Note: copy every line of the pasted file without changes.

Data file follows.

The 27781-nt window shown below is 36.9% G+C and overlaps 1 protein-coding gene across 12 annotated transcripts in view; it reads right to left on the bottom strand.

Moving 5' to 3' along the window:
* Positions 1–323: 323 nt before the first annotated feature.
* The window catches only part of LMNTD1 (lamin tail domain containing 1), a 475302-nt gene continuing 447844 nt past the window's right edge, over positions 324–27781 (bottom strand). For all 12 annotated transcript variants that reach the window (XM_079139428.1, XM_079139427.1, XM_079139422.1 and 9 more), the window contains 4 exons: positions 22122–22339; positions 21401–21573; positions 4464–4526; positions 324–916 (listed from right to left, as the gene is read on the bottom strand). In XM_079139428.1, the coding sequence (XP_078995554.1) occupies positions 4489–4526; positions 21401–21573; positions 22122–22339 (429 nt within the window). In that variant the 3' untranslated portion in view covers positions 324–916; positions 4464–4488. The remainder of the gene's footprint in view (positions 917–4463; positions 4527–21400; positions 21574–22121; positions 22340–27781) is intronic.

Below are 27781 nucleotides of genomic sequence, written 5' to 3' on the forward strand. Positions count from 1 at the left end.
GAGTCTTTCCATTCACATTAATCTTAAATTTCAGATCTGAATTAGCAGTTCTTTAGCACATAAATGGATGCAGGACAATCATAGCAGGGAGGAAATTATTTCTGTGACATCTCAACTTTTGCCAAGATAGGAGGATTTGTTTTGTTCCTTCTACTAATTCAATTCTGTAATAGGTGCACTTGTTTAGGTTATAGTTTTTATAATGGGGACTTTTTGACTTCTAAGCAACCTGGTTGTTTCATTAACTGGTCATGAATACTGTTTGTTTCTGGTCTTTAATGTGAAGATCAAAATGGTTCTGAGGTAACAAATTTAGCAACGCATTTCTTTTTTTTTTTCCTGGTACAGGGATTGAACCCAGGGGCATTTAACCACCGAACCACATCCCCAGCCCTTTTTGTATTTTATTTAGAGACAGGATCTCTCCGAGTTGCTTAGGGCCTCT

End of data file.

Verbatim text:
The 27781-nt window shown below is 36.9% G+C and overlaps 1 protein-coding gene across 12 annotated transcripts in view; it reads right to left on the bottom strand.

Moving 5' to 3' along the window:
* Positions 1–323: 323 nt before the first annotated feature.
* The window catches only part of LMNTD1 (lamin tail domain containing 1), a 475302-nt gene continuing 447844 nt past the window's right edge, over positions 324–27781 (bottom strand). For all 12 annotated transcript variants that reach the window (XM_079139428.1, XM_079139427.1, XM_079139422.1 and 9 more), the window contains 4 exons: positions 22122–22339; positions 21401–21573; positions 4464–4526; positions 324–916 (listed from right to left, as the gene is read on the bottom strand). In XM_079139428.1, the coding sequence (XP_078995554.1) occupies positions 4489–4526; positions 21401–21573; positions 22122–22339 (429 nt within the window). In that variant the 3' untranslated portion in view covers positions 324–916; positions 4464–4488. The remainder of the gene's footprint in view (positions 917–4463; positions 4527–21400; positions 21574–22121; positions 22340–27781) is intronic.

Below are 27781 nucleotides of genomic sequence, written 5' to 3' on the forward strand. Positions count from 1 at the left end.
GAGTCTTTCCATTCACATTAATCTTAAATTTCAGATCTGAATTAGCAGTTCTTTAGCACATAAATGGATGCAGGACAATCATAGCAGGGAGGAAATTATTTCTGTGACATCTCAACTTTTGCCAAGATAGGAGGATTTGTTTTGTTCCTTCTACTAATTCAATTCTGTAATAGGTGCACTTGTTTAGGTTATAGTTTTTATAATGGGGACTTTTTGACTTCTAAGCAACCTGGTTGTTTCATTAACTGGTCATGAATACTGTTTGTTTCTGGTCTTTAATGTGAAGATCAAAATGGTTCTGAGGTAACAAATTTAGCAACGCATTTCTTTTTTTTTTTCCTGGTACAGGGATTGAACCCAGGGGCATTTAACCACCGAACCACATCCCCAGCCCTTTTTGTATTTTATTTAGAGACAGGATCTCTCCGAGTTGCTTAGGGCCTCT